“Treat the world as if it really existed,” William Stafford writes, and lately I’ve been thinking about how each day offers moments that can truly wake us up to the ordinary and magical happening all the time, and the trick is simply to pay attention. A little Chinese poem captures it best:
Ten thousand flowers in spring, the moon in autumn
a cool breeze in summer, snow in winter.
If your mind isn’t clouded by unnecessary things,
this is the best season of your life.
— Wu Men (Huk-K’ai), 1183-1260 (translated by Stephen Mitchell)
Of course the trick is looking past, through or around the unnecessary things, which can trick us out of seeing what’s here, alive and vital, completely new and on the verge of changing, all the time. In this spirit, I decided to write a little something each day about one moment that lit up the world for me as if it, and not just my thoughts and thinking, really exists (which it does!). In a sense, the very act of writing has the potential to help me and you also to pause the constant play of radio dramas and old refrains of the mind to instead and in addition see, hear, smell, taste and touch the everyday magic available to us in each moment.
I choose today to begin simply because it seems as good a time as any, and maybe better, given that it’s nearly 100 degrees, and what sparkles out my bedroom window is the reflection of the sun bearing down on life as we know it through the humidity of late afternoon.
It’s also Bastille Day, which makes me remember a moment 21 years of pure magic. It was late morning, hotter than hell, and Ken and I had loaded the carseat into a pick-up truck we were borrowing. Daniel was one week old, and although he was born at a local birthing center in Topeka, he ended up at a major medical center for seven worried days and sleepless nights. Now he was finally okay, and we were cleared to take our baby home. We tucked that tiny baby into the infant seat, strapped him in, got in on both sides of him, and just as we were pulling out of the parking lot, turned on the radio to hear “La Marsaillaise” blasting its triumph. So we put the music and air-conditioning up, and told our son, “You’re free, you’re free!”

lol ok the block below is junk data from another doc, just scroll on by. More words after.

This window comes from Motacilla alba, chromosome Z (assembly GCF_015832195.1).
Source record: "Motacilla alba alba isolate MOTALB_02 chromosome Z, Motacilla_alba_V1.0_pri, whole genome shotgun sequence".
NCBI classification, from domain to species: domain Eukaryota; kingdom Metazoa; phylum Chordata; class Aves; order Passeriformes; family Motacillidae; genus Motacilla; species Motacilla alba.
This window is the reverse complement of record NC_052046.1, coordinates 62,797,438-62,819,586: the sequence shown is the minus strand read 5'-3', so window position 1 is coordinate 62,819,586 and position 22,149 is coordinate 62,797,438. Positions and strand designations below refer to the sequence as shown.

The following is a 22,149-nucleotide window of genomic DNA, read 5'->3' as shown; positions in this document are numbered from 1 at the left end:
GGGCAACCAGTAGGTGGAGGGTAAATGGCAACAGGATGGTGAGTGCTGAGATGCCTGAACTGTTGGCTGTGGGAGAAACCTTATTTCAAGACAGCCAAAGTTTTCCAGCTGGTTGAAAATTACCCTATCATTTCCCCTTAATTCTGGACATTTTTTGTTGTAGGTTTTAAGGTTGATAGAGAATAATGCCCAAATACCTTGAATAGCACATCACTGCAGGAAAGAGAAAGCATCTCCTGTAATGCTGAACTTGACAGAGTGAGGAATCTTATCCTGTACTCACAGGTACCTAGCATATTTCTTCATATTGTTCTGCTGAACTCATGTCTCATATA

Now, 21 years later, I hum “La Marsaillaise,” watch the dog and cats stretched out on the floor to cool themselves down, and remind myself that I’m free too. Key to that freedom is taking the time to breathe in the present, to remind myself of how liberating and necessary it is to pause even and especially when it feels like I’m living in a giant sauna. Besides, there will be a cool breeze sometime again, and sometime later tonight, my son will come back home after celebrating another kind of freedom he’s recently been granted by turning 21.